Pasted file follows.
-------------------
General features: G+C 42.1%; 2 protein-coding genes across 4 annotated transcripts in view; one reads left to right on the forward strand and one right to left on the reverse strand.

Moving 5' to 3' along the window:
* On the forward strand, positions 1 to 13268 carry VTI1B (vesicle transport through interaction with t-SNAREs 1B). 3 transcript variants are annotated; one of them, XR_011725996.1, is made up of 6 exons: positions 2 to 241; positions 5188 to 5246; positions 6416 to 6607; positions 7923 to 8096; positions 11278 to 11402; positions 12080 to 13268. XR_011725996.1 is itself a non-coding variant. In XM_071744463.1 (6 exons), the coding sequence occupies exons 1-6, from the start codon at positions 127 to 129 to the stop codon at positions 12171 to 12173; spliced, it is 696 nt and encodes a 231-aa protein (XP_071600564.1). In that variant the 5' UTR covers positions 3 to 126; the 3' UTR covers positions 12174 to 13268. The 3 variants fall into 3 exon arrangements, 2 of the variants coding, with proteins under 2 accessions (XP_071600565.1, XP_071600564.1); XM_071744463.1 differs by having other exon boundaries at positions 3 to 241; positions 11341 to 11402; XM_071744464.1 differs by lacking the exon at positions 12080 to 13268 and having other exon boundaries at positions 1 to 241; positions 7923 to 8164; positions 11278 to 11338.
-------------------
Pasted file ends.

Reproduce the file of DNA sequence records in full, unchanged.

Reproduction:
General features: G+C 42.1%; 2 protein-coding genes across 4 annotated transcripts in view; one reads left to right on the forward strand and one right to left on the reverse strand.

Moving 5' to 3' along the window:
* On the forward strand, positions 1 to 13268 carry VTI1B (vesicle transport through interaction with t-SNAREs 1B). 3 transcript variants are annotated; one of them, XR_011725996.1, is made up of 6 exons: positions 2 to 241; positions 5188 to 5246; positions 6416 to 6607; positions 7923 to 8096; positions 11278 to 11402; positions 12080 to 13268. XR_011725996.1 is itself a non-coding variant. In XM_071744463.1 (6 exons), the coding sequence occupies exons 1-6, from the start codon at positions 127 to 129 to the stop codon at positions 12171 to 12173; spliced, it is 696 nt and encodes a 231-aa protein (XP_071600564.1). In that variant the 5' UTR covers positions 3 to 126; the 3' UTR covers positions 12174 to 13268. The 3 variants fall into 3 exon arrangements, 2 of the variants coding, with proteins under 2 accessions (XP_071600565.1, XP_071600564.1); XM_071744463.1 differs by having other exon boundaries at positions 3 to 241; positions 11341 to 11402; XM_071744464.1 differs by lacking the exon at positions 12080 to 13268 and having other exon boundaries at positions 1 to 241; positions 7923 to 8164; positions 11278 to 11338.